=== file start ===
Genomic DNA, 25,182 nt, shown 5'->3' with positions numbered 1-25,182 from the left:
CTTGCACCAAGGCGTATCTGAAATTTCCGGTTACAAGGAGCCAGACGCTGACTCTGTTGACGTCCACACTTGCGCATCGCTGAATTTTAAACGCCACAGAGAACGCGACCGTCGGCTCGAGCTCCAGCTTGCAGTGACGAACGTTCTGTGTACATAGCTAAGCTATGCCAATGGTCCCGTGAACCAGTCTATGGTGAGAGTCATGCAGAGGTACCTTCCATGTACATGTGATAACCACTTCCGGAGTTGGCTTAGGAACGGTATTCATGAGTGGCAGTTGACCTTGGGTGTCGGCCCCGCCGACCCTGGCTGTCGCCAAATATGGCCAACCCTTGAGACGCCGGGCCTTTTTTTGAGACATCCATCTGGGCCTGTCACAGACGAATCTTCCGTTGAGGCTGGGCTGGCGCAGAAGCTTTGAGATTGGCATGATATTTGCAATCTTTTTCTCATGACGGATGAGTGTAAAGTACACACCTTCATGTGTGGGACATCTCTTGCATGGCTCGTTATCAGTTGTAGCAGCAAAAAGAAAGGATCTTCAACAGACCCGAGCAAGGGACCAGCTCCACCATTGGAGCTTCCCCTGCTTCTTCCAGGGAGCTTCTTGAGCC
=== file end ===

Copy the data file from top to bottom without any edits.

Genomic DNA, 25,182 nt, shown 5'->3' with positions numbered 1-25,182 from the left:
CTTGCACCAAGGCGTATCTGAAATTTCCGGTTACAAGGAGCCAGACGCTGACTCTGTTGACGTCCACACTTGCGCATCGCTGAATTTTAAACGCCACAGAGAACGCGACCGTCGGCTCGAGCTCCAGCTTGCAGTGACGAACGTTCTGTGTACATAGCTAAGCTATGCCAATGGTCCCGTGAACCAGTCTATGGTGAGAGTCATGCAGAGGTACCTTCCATGTACATGTGATAACCACTTCCGGAGTTGGCTTAGGAACGGTATTCATGAGTGGCAGTTGACCTTGGGTGTCGGCCCCGCCGACCCTGGCTGTCGCCAAATATGGCCAACCCTTGAGACGCCGGGCCTTTTTTTGAGACATCCATCTGGGCCTGTCACAGACGAATCTTCCGTTGAGGCTGGGCTGGCGCAGAAGCTTTGAGATTGGCATGATATTTGCAATCTTTTTCTCATGACGGATGAGTGTAAAGTACACACCTTCATGTGTGGGACATCTCTTGCATGGCTCGTTATCAGTTGTAGCAGCAAAAAGAAAGGATCTTCAACAGACCCGAGCAAGGGACCAGCTCCACCATTGGAGCTTCCCCTGCTTCTTCCAGGGAGCTTCTTGAGCC